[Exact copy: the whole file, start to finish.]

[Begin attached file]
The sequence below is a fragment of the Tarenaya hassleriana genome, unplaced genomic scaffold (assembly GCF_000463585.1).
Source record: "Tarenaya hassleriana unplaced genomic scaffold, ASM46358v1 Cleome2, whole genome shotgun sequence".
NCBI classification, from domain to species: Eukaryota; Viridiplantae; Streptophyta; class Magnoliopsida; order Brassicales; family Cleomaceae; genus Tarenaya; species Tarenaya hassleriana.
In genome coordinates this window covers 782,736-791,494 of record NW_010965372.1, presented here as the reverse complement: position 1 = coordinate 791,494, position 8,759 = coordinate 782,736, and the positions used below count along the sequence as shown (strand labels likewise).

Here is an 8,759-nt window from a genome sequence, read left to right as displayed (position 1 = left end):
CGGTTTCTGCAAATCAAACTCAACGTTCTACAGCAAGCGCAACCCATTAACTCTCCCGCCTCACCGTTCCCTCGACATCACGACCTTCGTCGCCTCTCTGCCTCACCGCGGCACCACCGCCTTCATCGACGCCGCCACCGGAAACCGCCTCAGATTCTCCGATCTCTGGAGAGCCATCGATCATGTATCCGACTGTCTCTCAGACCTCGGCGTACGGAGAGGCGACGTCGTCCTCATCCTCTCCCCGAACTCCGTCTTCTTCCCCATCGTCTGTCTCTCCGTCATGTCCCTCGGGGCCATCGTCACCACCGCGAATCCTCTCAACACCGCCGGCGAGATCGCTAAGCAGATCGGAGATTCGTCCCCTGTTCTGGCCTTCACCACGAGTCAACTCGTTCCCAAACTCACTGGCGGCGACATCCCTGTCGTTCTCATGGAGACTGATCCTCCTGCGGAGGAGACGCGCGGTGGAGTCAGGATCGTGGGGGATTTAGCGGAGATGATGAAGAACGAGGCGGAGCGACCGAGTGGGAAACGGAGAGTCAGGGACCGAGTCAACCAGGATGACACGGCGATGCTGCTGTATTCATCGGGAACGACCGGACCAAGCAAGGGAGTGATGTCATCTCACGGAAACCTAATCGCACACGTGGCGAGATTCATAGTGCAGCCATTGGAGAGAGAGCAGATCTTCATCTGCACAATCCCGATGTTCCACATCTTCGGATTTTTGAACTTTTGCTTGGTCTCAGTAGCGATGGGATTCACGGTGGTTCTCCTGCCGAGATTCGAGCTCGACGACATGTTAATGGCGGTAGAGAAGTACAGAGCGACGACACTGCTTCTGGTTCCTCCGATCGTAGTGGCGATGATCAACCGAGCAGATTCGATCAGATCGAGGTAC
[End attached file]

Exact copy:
The sequence below is a fragment of the Tarenaya hassleriana genome, unplaced genomic scaffold (assembly GCF_000463585.1).
Source record: "Tarenaya hassleriana unplaced genomic scaffold, ASM46358v1 Cleome2, whole genome shotgun sequence".
NCBI classification, from domain to species: Eukaryota; Viridiplantae; Streptophyta; class Magnoliopsida; order Brassicales; family Cleomaceae; genus Tarenaya; species Tarenaya hassleriana.
In genome coordinates this window covers 782,736-791,494 of record NW_010965372.1, presented here as the reverse complement: position 1 = coordinate 791,494, position 8,759 = coordinate 782,736, and the positions used below count along the sequence as shown (strand labels likewise).

Here is an 8,759-nt window from a genome sequence, read left to right as displayed (position 1 = left end):
CGGTTTCTGCAAATCAAACTCAACGTTCTACAGCAAGCGCAACCCATTAACTCTCCCGCCTCACCGTTCCCTCGACATCACGACCTTCGTCGCCTCTCTGCCTCACCGCGGCACCACCGCCTTCATCGACGCCGCCACCGGAAACCGCCTCAGATTCTCCGATCTCTGGAGAGCCATCGATCATGTATCCGACTGTCTCTCAGACCTCGGCGTACGGAGAGGCGACGTCGTCCTCATCCTCTCCCCGAACTCCGTCTTCTTCCCCATCGTCTGTCTCTCCGTCATGTCCCTCGGGGCCATCGTCACCACCGCGAATCCTCTCAACACCGCCGGCGAGATCGCTAAGCAGATCGGAGATTCGTCCCCTGTTCTGGCCTTCACCACGAGTCAACTCGTTCCCAAACTCACTGGCGGCGACATCCCTGTCGTTCTCATGGAGACTGATCCTCCTGCGGAGGAGACGCGCGGTGGAGTCAGGATCGTGGGGGATTTAGCGGAGATGATGAAGAACGAGGCGGAGCGACCGAGTGGGAAACGGAGAGTCAGGGACCGAGTCAACCAGGATGACACGGCGATGCTGCTGTATTCATCGGGAACGACCGGACCAAGCAAGGGAGTGATGTCATCTCACGGAAACCTAATCGCACACGTGGCGAGATTCATAGTGCAGCCATTGGAGAGAGAGCAGATCTTCATCTGCACAATCCCGATGTTCCACATCTTCGGATTTTTGAACTTTTGCTTGGTCTCAGTAGCGATGGGATTCACGGTGGTTCTCCTGCCGAGATTCGAGCTCGACGACATGTTAATGGCGGTAGAGAAGTACAGAGCGACGACACTGCTTCTGGTTCCTCCGATCGTAGTGGCGATGATCAACCGAGCAGATTCGATCAGATCGAGGTAC